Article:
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In addition to being the co-founder and creative director of OAMC, Luke Meier and his wife Lucie, were recently appointed as creative directors at Jil Sander. OAMC is seen by some as the next step in the evolution of luxury menswear with an ever-increasing following. Behind the label’s sweeping success is a savvy combination of several crucial factors. Despite its relatively recent start, OAMC stands alone in the competitive landscape that is menswear.
This label is about unparalleled craftsmanship, premium materials, and the utmost attention to detail paid throughout the entire process of development and production, which has justifiably earned OAMC the reputation that it has. Digging deeper, it easily becomes apparent why the brand has gained such a significant following in such a short period of time.
Creative director Luke Meier and his partner Arnaud Faeh both come from shared backgrounds in the industry, having made their marks in Supreme and Carhartt WIP respectively. As insiders within the fashion world, it was crucial to them to build a brand that satisfied a need to release products they could connect to. It’s what urged them to create a clothing brand: to offer a new perspective on fashion; a brand that moves away from easy shortcuts; one that is focused on the authenticity of the past, when it was less defined and more fluid.
We had the chance to find out more about the different elements that makeup OAMC with the brand’s creative mind, Luke Meier. He shared with us his own vision of menswear and fashion, how he feels about getting labeled, and OAMC’s disruptive approach.
Tell us more about OAMC conception. How did everything start off?
Arnaud and I met in New York a long time ago through mutual friends. When I left Supreme, I was doing a bit of freelance, but I started traveling and I was in Europe a lot more, so we connected again, which is when we started talking about this project.
I’d always been fascinated by the level that you can make things at over here in Europe. Being in New York, you often look to Italy, to France, or to Japan, where very high-level products are made, and there’s a deep industry. The more I learned about product the more curious I became about making in these places, particularly from my perspective. Brands that are important to me have the perspective I share; brands like Supreme and early Stüssy, for instance. Most of the big luxury brands in Europe didn’t have the same feeling; they made beautiful products but there was no essence. So, Arnaud and I started thinking, what would happen if we made something on that same luxury level but with a real soul behind it? That was sort of the catalyst that got things started. It’s not just about making high-quality products, those were already out there. The idea was to produce high-quality apparel from our own personal perspectives, with references to what we grew up with that made it relatable to people like us.
At the beginning, it took us a while to get going because we didn’t really have access to any of the right places. We didn’t know where to go to make anything. This can be a very secretive industry as far as where you get things done, but once you’re in, you realize it’s a word-of-mouth business… Which is cool as it’s like a natural barrier for people to come in and start making something. It’s interesting because it’s very relationship based. People at the very highest level don’t want any other business and don’t need you in there. We’ve been fortunate to gain access to some of those people and places through the relationships we’ve built over the last couple of years.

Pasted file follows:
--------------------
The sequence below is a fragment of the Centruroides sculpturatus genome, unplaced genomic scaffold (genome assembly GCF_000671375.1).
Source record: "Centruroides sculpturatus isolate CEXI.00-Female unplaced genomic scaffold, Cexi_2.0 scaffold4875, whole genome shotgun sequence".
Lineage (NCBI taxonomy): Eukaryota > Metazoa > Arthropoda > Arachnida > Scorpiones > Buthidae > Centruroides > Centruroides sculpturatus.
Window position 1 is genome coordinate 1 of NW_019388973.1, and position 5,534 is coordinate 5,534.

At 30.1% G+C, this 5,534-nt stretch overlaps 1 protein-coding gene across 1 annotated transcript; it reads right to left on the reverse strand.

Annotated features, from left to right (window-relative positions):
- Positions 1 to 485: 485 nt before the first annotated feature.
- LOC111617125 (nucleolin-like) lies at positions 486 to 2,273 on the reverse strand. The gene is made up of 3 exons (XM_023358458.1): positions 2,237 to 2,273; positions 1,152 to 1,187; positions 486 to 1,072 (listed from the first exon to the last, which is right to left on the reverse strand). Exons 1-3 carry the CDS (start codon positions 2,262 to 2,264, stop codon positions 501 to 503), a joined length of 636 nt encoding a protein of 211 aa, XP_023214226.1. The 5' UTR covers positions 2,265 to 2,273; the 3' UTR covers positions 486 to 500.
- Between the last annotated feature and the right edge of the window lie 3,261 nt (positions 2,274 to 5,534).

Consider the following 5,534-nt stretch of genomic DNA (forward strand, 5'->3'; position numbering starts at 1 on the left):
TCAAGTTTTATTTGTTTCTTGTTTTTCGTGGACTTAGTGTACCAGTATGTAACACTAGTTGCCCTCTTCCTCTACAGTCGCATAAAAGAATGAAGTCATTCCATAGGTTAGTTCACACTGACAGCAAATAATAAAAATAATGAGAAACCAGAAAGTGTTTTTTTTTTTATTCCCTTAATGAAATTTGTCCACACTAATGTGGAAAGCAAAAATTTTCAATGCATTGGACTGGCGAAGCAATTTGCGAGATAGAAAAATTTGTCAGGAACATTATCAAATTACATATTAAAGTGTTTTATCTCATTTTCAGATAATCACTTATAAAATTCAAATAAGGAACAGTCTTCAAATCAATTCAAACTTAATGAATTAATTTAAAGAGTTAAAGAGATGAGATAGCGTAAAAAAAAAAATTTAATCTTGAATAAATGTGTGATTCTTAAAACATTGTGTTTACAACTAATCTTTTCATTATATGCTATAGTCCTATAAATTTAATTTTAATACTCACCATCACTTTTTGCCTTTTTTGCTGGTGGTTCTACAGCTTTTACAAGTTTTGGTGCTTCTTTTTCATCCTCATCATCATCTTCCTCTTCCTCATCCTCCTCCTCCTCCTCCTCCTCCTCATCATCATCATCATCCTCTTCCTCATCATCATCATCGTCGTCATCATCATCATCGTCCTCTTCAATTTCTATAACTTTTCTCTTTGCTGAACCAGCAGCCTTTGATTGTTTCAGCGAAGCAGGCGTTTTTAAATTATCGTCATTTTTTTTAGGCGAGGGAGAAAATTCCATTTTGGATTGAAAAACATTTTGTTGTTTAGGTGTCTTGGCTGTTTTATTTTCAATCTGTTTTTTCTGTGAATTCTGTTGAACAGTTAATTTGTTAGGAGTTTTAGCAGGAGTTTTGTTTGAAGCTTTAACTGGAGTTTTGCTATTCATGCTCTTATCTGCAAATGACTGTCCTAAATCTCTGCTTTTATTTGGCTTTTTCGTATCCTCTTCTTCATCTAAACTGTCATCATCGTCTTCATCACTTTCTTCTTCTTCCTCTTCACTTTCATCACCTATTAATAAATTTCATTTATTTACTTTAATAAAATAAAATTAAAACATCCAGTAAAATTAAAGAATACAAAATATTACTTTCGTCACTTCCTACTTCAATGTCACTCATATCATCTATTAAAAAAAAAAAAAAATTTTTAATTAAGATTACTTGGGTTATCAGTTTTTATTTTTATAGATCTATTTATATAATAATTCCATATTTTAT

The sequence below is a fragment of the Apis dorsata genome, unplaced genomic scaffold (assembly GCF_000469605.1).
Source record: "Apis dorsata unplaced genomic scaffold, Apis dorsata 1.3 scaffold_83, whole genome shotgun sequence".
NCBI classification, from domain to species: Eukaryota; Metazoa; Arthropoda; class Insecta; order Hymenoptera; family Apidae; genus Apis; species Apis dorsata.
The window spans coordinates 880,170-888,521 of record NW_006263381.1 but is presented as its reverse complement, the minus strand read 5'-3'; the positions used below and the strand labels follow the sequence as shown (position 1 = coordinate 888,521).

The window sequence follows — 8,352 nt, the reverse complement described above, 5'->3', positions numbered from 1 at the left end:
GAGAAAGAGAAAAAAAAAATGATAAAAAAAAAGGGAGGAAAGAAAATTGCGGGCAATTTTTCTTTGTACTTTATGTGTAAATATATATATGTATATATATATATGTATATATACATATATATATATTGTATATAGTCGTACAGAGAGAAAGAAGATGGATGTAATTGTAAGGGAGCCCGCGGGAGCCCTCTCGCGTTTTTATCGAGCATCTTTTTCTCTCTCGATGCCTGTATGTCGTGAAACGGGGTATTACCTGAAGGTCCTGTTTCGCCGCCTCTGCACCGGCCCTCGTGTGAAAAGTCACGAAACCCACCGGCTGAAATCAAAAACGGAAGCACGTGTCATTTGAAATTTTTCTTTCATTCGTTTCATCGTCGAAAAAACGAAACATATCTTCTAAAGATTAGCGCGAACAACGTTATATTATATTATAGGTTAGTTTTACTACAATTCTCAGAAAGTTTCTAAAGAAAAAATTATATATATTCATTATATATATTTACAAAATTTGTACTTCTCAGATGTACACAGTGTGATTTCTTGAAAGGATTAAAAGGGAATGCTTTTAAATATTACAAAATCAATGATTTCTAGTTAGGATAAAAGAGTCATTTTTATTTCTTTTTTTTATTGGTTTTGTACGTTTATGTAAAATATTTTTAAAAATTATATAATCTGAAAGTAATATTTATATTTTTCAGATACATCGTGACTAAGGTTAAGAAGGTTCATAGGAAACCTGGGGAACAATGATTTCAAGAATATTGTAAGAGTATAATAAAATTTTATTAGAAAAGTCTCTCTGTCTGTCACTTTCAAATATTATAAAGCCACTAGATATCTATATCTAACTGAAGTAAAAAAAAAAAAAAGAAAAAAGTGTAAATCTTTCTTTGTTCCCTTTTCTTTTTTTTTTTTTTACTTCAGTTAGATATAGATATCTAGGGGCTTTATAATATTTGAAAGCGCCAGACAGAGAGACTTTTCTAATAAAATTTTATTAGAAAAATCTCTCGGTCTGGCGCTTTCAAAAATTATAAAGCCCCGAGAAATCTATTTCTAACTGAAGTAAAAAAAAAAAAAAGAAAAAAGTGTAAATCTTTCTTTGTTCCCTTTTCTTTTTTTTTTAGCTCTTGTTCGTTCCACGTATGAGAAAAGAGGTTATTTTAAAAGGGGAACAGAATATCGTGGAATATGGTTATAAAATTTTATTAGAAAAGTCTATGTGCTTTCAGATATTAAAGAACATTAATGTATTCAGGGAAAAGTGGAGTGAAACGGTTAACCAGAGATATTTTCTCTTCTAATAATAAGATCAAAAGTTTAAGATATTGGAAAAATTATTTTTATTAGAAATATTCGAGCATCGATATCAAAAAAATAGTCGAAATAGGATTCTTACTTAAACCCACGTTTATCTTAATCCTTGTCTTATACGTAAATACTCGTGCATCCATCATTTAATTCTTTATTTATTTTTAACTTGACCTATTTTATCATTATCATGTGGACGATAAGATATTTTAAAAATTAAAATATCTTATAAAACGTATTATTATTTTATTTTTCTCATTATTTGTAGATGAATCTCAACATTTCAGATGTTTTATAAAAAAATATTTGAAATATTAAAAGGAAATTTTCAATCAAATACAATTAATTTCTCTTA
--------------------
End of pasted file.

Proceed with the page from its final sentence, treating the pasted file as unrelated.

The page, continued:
Streetwear and fashion seem to be the most abused words these days. What’s going on?
People get obsessive about labelling things, putting them into boxes. What’s funny to me is that this streetwear/fashion thing isn’t anything new – it’s been happening forever. The industry is now trying to confine everything to specific boxes or genres, and a lot of people just want to use these buzzwords to show they’re trendy. I think it’s the wrong way to approach it.
To me fashion, and design in general, is a sort of reflection of what’s in the air, what people think is relevant or interesting. The idea, the music, the culture come first and fashion follows, as it’s a way to express ideas or your own personal perspective.
The word streetwear is very loaded right now. With OAMC the goal wasn’t to try to get labeled. It was to try to make cool shit from cultured and eclectic ideas; it was that simple. Take a guy like Shawn Stüssy. He liked Chanel, London club culture, and music, but he loved surfing too. What he created was very natural as it reflected who he was. There were no rules then; it was all new so it was organic the way that people approached design and product. It was more about developing a great brand that represented some ideas you had that you felt strongly about. It’s weird now that somehow certain rules have been established and now everybody is trying to break them down.
What has changed since then?
The industry asks for rules to deal with products, organize stores and so on. Before it was all about what was around, cool, and interesting. It was much more open.
It’s funny how people freak out when they go to Japan for their first time and say “Oh wow, I would never imagine people wearing certain brands or styles together”. To me, that’s normal, it’s just good shit. And what we’re trying to do with OAMC is to fight a bit against the pre-conceived notions about what brands are supposed to do or make. Why can’t you make legit tailoring with really progressive graphic t-shirts? In Europe, you have a very heavy historical context of what you’re supposed to wear, and when and where you should wear it. You can’t wear a suit along with a t-shirt that looks like it’s from a hip-hop brand. But why not?
How do you feel when OAMC gets associated with one label or another?